San Francisco International Airport (SF0) held a community open house today for its remodeled Terminal 2. Sitting at the center of the airport's main core just below the control tower, the 14-gate, 640,000-square foot facility will be home to Virgin America and American Airlines when it opens on April 14. SFO officials are quick to point out that Terminal 2 has achieved Gold Certification under the U.S. Green Building Council's Leadership in Energy and Environmental Design (LEED) program.
First opened in 1954, Terminal 2 served as SFO's main terminal for many years. As the airport grew, it later became the international concourse until SFO opened its present International Terminal in December, 2000. The building was then closed until 2008 when SFO began a $383 million renovation that completely gutted the structure.
Pictured here is the terminal's departure level. Passengers can be dropped off right at the curb or access the terminal via a pedestrian bridge from the parking garage and airport train. The art installation above the entrance on the right side is composed of 120 pieces of laminated glass panels that change color depending on the light and the viewer's perspective. Designed by Seattle-based artist Norie Sato, "Air Over Under" shows an airplane wing flying above rolling clouds.
Just inside is the terminal's main entrance hall. Plentiful natural light made for an inviting space that eased the transition from outside to in. Multiple monitors display flight information while the check-in desks line short halls on either side.
Artist Kendall Buster made the sculpture hanging above. Titled "Topograph," it could have multiple interpretations, from clouds to a topographic map.
As mentioned, SFO endeavored to make Terminal 2 as Green as possible. Among the eco-friendly initiatives are preferential parking for electrical and hybrid vehicles, a dual plumbing system that pipes reclaimed water to toilets, and energy efficient lighting. Through these measures, SFO is pledging to reduce greenhouse gas emissions by an estimated 1,667 tons per year.
The green theme continues right down to the passenger level as well. At two stations around the terminal, passengers are invited to refill existing water bottles rather than buying new ones.
Recycling, of course, is a central part of Terminal 2's eco-friendly efforts. SFO is requiring all food vendors to use biodegradable tableware and separate all food service for recycling or compost. By 2020, SFO plans to recycle 90 percent of its waste.
The recycling efforts even started with Terminal 2's construction. By using an existing building, the airport said it was able to reduce 12,300 tons of carbon dioxide. Also, the project's contractors recycled 90 percent of construction and demolition debris.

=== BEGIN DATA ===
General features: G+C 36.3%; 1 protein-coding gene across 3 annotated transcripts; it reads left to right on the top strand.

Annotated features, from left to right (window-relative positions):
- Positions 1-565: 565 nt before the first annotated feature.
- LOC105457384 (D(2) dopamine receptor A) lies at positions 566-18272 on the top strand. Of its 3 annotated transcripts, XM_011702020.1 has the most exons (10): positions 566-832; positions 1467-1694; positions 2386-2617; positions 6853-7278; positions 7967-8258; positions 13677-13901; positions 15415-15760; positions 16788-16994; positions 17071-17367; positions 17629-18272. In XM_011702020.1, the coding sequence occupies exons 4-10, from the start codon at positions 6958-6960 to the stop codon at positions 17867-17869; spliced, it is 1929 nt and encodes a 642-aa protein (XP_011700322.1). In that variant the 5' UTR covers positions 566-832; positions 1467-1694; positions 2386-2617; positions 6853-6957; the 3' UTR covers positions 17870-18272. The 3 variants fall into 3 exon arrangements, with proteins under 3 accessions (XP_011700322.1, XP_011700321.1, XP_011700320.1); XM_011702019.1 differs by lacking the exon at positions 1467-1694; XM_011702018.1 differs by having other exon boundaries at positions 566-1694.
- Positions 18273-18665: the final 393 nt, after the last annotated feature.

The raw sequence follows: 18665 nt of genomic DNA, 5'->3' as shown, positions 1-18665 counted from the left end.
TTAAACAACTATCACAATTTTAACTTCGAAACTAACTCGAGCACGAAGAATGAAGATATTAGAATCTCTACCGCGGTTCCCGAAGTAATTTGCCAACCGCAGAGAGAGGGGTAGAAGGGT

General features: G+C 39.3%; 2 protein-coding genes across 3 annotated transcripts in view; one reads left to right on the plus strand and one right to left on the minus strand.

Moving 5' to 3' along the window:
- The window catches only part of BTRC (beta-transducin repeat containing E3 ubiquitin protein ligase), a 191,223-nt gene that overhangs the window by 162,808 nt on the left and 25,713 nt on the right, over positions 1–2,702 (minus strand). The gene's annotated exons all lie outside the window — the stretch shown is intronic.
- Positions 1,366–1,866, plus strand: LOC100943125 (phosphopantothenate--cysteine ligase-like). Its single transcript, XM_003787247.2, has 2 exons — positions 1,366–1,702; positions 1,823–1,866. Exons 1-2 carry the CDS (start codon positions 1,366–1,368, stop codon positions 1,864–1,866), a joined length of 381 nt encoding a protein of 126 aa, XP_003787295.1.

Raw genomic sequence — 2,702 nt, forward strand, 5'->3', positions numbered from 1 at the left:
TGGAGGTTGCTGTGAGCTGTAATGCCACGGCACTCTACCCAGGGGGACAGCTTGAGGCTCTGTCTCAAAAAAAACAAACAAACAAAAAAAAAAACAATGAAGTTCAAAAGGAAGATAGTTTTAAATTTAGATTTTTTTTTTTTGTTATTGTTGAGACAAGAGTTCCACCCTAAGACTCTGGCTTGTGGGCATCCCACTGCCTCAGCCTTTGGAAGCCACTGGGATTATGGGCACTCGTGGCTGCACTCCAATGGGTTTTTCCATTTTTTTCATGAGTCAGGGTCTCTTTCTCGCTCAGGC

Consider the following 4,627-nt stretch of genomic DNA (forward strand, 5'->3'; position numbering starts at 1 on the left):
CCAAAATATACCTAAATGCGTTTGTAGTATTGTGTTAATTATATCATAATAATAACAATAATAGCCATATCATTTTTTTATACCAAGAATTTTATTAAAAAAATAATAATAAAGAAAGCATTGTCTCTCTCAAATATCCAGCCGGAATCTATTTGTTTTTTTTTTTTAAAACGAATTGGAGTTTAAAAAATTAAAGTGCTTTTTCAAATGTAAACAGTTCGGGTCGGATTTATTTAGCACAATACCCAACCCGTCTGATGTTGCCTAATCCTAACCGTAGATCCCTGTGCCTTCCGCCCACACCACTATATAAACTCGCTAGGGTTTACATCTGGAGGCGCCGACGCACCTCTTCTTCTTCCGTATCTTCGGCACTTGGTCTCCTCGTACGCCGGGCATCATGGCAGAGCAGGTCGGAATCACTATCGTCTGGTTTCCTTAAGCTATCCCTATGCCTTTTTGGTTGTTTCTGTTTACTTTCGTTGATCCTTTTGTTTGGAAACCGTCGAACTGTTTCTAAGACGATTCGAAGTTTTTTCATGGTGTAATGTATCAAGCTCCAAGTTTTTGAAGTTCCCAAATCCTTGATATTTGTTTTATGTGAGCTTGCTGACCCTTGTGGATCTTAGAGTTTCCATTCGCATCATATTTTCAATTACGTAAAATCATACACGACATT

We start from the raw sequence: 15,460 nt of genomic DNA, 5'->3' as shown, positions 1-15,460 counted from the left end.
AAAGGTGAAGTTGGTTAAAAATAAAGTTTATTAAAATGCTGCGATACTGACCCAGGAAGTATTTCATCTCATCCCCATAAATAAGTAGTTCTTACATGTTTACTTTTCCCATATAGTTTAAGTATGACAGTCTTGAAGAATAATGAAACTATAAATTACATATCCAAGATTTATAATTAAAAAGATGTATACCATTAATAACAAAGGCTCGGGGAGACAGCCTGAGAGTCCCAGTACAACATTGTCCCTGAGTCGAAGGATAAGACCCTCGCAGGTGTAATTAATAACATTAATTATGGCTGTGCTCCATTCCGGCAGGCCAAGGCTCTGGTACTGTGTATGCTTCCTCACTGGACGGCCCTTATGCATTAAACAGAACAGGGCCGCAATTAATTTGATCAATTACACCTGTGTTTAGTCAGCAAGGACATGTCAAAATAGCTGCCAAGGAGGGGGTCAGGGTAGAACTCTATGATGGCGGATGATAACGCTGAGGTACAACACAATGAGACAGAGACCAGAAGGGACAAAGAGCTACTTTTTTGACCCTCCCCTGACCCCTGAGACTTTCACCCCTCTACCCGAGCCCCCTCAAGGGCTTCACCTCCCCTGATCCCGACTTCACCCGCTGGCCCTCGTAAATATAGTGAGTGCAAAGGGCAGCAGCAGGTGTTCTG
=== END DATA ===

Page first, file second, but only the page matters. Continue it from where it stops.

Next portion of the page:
Like SFO's other terminals, Terminal 2 highlights branches of Bay Area restaurants. You'll find outlets of Peet's Coffee, Burger Joint, Andale, Lark Creek Grill, and Plant Cafe. And don't worry, there's a Starbucks as well.
Napa Farms Market is one of the more appetizing food outlets in the Terminal. Inside is a rotisserie grill by chef Tyler Florence and a gourmet market featuring locally produced food and beverages.
If you're flying economy class and don't care to pay for airline food, Napa Farms Market exhibits the "farm-to-flight" concept where you can pick up prepared meals and bring them onboard. Salads and sandwiches are the norm, but you also can buy cheese from Cowgirl Creamery. How you're supposed to keep it fresh on the plane ride home is another matter.
SFO is encouraging all food vendors to use sustainable seafood, cage-free and antibiotic eggs, organic produce and meats, non-hydrogenated oils, fair trade coffee, and milk free of rBST hormones. As you might expect, there's no Burger King here.
The ubiquitous newsstand sells magazines and last-minute souvenirs. Parts of Terminal 2 did feel like a bit like a mall, but that's true for for most newer airports around the world.
Other shops include Compass Books, Kiehl's, Mango, a spa, and I-Tech X-Perience, where you can experience interactive gaming. More perplexing was the Mosaic Gallery, which sold large glass sculptures. We can't decide if it would be better to store them under your seat or in the overhead compartment.